Since the Great Recession officially ended about 4 1/2 years ago back in June 2009, the natural question has been: When does the U.S. economy get that jolt of bounceback growth to make up for what was lost? The Congressional Budget Office gives its answer in its just-published report \”The Budget and Economic Outlook: 2014 to 2024:\” \”CBO projects that real GDP will grow notably faster over
the next few years than it has over the past few years. On a fourth-quarter-to-fourth-quarter basis, real GDP is projected to increase by 3.1 percent this year, by 3.4 percent per year in 2015 and 2016, and by 2.7 percent in 2017 … By the second half of 2017, CBO projects, real GDP will return to its average historical relationship with potential (or maximum sustainable) GDP …\”
In short, although the prediction is that the U.S. economy is roughly halfway from the end of the recession to a full economic recovery, this is a case where the glass is actually half-full, rather than half-empty, because the heartier period of economic growth is coming. Here are a few of the details.
Here\’s a figure showing how the Great Recession reduced economic output below its potential, and the CBO projection for bounceback in the next few years.
Household wealth relative to income, which took an enormous hit during the Great Recession from the double-whammy of falling housing prices and a falling stock market, has now moved back to higher levels.
However, business investment hasn\’t only just started its bounceback, and the CBO projections suggest that it will be leading the way in the next few years.
What about the unemployment rate and the labor market? The CBO has also just published \”The Slow Recovery of the Labor Market\” to tackle that subject. The grim fact here is that after the end of the average U.S. recession, the number of jobs takes a couple of quarters to start growing again. But after the end of the Great Recession, the number of jobs kept falling, and has been slower to recover (as shown by the flatter slope of the lower line in the figure).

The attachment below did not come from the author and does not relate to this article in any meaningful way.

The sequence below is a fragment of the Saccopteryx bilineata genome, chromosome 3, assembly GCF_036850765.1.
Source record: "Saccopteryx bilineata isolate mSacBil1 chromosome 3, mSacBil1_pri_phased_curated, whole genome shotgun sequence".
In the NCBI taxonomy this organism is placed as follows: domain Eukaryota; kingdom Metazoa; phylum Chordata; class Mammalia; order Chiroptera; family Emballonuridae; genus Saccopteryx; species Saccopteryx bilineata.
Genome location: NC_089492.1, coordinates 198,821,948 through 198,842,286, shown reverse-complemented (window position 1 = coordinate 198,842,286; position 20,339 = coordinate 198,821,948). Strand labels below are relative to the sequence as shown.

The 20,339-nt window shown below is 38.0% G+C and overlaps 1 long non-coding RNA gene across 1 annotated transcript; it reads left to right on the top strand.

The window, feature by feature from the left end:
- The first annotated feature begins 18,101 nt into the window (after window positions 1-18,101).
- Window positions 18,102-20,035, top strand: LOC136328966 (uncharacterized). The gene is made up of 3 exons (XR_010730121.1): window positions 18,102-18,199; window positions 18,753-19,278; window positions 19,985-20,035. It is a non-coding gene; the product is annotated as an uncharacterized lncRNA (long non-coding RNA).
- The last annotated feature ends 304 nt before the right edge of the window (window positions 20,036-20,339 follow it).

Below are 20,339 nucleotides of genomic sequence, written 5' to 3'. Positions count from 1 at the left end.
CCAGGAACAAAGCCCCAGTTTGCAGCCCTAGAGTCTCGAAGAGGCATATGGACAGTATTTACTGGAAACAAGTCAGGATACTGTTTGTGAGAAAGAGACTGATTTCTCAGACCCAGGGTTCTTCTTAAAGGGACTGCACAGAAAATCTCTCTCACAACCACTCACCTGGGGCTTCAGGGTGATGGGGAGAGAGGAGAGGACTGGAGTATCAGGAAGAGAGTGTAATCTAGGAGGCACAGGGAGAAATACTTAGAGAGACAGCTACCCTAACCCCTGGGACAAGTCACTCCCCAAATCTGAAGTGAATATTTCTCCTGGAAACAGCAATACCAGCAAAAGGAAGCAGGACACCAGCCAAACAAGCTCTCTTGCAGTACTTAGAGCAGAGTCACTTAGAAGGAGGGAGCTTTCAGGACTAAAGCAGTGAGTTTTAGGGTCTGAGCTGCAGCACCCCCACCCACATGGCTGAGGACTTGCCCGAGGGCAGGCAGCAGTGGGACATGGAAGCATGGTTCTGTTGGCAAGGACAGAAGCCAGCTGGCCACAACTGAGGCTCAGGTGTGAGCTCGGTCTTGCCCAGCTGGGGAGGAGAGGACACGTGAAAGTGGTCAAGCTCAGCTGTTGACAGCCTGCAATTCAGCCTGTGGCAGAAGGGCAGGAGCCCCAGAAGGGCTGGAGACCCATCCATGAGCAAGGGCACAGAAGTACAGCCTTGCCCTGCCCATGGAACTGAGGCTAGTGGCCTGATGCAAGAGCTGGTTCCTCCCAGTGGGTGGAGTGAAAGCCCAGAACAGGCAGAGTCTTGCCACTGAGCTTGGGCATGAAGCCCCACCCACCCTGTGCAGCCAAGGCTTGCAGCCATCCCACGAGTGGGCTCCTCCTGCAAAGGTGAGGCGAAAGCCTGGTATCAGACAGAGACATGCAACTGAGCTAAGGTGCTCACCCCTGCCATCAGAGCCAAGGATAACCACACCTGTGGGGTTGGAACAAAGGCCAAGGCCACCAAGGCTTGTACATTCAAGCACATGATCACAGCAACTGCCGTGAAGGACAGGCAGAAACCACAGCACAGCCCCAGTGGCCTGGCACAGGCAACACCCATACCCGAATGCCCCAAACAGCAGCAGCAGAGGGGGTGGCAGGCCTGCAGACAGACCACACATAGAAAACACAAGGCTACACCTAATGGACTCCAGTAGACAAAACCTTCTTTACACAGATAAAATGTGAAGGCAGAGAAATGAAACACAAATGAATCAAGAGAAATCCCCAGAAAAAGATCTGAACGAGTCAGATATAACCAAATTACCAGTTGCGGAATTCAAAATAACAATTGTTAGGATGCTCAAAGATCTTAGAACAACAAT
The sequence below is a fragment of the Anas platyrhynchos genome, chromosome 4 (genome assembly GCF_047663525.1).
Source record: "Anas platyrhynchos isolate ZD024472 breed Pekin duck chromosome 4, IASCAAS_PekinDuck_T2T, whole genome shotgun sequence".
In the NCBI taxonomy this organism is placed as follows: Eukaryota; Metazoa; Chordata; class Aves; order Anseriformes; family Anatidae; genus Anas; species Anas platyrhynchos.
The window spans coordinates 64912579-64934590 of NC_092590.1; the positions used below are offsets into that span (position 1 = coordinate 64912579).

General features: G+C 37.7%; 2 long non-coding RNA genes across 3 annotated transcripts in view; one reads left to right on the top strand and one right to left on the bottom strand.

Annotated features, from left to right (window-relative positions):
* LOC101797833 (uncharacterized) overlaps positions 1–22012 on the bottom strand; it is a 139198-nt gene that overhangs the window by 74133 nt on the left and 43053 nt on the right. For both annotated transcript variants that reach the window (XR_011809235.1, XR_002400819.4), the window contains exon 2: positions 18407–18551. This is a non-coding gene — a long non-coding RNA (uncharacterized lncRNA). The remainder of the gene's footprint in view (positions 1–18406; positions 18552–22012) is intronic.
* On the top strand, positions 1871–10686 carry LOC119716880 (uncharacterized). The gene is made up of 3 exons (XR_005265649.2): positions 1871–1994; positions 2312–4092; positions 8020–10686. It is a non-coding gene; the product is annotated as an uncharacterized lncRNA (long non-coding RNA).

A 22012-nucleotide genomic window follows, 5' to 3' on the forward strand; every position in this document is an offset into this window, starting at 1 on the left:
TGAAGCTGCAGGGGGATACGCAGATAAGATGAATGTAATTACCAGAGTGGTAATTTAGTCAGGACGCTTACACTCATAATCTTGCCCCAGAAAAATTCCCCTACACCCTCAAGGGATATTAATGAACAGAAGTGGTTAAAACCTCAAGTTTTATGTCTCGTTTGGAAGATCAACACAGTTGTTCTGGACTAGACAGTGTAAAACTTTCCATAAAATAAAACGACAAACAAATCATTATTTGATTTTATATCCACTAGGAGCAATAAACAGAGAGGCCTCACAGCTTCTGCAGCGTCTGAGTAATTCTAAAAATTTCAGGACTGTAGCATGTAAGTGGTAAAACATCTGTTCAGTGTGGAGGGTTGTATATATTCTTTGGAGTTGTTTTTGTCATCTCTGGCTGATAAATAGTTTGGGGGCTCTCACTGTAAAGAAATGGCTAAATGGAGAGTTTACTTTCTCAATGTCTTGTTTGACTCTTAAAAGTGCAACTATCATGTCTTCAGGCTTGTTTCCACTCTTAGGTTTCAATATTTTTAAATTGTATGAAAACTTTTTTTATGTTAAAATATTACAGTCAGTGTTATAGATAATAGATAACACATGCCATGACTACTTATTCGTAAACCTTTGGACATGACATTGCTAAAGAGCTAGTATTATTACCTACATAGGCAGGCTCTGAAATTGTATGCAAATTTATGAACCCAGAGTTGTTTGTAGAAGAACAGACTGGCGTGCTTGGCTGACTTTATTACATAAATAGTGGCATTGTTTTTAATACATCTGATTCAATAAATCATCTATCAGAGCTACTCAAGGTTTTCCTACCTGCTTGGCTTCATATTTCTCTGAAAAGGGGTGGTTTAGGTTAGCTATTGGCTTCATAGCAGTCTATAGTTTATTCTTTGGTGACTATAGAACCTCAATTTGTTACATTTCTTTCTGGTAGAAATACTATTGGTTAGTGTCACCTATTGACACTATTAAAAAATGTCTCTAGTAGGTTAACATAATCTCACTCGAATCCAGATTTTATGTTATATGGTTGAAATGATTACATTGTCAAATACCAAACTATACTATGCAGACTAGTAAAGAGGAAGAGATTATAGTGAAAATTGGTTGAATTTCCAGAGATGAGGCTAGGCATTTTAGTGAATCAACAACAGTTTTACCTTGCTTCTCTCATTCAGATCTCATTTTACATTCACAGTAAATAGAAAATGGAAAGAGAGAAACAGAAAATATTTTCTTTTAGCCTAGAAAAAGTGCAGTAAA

Yes, the unemployment rate has fallen from 10% in October 2009 to 6.7% in December 2013, which is painfully slow but still better than a sharp stick in the eye. How much of the remaining unemployment is because of a lack of demand in the economy, and how much is because of \”skill mismatches\”? Here\’s the CBO:
Of the roughly 2 percentage-point net increase in the rate of unemployment between the end of 2007 and the end of 2013, about 1 percentage point was the result of cyclical weakness in the demand for goods and services, and about 1 percentage point arose from structural factors; those factors are chiefly the stigma workers face and the erosion of skills that can stem from long-term unemployment (together worth about one-half of a percentage point of increase in the unemployment rate) and a decrease in the efficiency with which employers are filling vacancies (probably at least in part as a result of mismatches in skills and locations, and also worth about one-half of a percentage point of the increase in the unemployment rate).
But even with the lower overall unemployment rate, the long-term rate of unemployment–that is, the unemployment rate where joblessness has lasted more than 26 weeks–remains historically high.
Also, the share of U.S. workers participating in labor force has declined, which raises the possibility that at least some of them would have preferred to keep working, but became discouraged about their job prospects and gave up. Notice, however, that the decline in labor force participation actually started back around 2000. It was fairly well-known among economists that as the period in which women were pouring into the (paid) labor force came to and end, and as the Baby Boom generation aged, and as a greater share of young people started to attend college, labor force participation rates would tend to drop off.
So the difficult question is how much of the decline in labor force participation is a result of these longer-term trends, and how much is a result of discouraged workers leaving the workforce because of the Great Recession? Here\’s how the CBO answers that question:
Of the roughly 3 percentage-point net decline in the labor force participation rate between the end of 2007 and the end of 2013, about 1½ percentage points was the result of long-term trends (primarily the aging of the population), about 1 percentage point was the result of temporary weakness in employment prospects and wages, and about one-half of a percentage point was attributable to unusual aspects of the slow recovery that led workers to become discouraged and permanently drop out of the labor force.